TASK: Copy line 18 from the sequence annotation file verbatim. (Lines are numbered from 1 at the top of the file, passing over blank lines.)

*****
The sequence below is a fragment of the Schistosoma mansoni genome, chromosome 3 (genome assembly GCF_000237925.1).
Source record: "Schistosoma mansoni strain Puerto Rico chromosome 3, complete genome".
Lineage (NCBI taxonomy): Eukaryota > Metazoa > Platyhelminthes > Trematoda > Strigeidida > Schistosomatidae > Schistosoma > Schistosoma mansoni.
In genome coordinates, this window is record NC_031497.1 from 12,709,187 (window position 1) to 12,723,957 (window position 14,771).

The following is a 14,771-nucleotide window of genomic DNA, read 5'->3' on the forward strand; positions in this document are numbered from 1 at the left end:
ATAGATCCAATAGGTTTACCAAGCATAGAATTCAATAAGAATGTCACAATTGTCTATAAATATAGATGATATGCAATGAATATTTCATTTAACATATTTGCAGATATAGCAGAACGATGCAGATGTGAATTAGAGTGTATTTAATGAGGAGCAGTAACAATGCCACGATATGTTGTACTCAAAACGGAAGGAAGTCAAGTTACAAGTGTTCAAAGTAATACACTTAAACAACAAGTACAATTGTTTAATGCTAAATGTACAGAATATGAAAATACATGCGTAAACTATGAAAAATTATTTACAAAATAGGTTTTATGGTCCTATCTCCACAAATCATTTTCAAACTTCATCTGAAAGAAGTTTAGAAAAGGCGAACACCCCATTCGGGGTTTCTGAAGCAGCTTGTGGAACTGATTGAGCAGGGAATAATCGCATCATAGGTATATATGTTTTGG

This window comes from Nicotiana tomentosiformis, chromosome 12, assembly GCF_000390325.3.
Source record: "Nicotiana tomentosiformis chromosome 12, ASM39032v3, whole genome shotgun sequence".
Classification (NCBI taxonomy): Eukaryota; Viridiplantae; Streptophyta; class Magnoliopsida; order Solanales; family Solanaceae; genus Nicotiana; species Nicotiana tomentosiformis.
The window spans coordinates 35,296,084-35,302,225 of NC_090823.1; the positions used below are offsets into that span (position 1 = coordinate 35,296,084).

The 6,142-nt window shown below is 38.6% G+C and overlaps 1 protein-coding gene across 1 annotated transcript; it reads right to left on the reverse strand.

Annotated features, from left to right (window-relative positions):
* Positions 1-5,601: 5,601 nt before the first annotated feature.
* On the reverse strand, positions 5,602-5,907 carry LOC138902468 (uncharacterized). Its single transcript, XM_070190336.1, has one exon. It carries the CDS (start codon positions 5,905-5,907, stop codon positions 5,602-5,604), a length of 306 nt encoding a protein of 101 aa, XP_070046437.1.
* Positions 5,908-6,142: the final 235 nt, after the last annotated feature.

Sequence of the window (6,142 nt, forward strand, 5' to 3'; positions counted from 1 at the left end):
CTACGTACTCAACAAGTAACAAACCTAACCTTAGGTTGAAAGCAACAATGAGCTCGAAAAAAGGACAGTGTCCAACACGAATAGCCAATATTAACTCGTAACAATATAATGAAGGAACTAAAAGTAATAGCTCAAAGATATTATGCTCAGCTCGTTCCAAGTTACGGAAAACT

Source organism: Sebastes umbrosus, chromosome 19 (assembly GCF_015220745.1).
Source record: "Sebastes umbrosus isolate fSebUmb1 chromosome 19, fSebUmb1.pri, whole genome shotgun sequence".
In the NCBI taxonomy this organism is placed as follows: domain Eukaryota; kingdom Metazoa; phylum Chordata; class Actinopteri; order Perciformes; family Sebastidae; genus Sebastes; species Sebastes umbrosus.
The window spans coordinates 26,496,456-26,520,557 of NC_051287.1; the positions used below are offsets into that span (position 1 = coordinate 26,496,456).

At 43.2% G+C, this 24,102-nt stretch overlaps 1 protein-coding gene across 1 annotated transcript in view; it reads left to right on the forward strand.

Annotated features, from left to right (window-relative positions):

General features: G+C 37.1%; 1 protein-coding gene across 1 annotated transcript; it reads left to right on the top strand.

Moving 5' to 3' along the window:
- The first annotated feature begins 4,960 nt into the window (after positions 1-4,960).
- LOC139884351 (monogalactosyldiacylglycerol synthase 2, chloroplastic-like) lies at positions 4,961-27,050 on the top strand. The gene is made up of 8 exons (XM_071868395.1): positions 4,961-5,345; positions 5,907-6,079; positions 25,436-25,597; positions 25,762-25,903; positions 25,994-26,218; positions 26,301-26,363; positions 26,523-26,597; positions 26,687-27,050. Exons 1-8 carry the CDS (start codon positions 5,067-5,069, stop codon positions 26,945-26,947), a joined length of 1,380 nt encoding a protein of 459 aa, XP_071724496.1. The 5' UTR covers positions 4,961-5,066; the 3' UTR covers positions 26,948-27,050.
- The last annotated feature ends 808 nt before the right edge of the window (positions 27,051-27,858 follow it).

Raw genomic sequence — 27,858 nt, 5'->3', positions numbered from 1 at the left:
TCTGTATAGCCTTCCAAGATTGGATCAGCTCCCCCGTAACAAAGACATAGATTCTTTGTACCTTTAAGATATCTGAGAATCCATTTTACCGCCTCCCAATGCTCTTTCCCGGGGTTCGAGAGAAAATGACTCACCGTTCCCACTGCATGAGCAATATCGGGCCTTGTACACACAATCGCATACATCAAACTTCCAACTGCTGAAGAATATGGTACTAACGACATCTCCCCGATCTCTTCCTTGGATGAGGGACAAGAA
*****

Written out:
Source organism: Sebastes umbrosus, chromosome 19 (assembly GCF_015220745.1).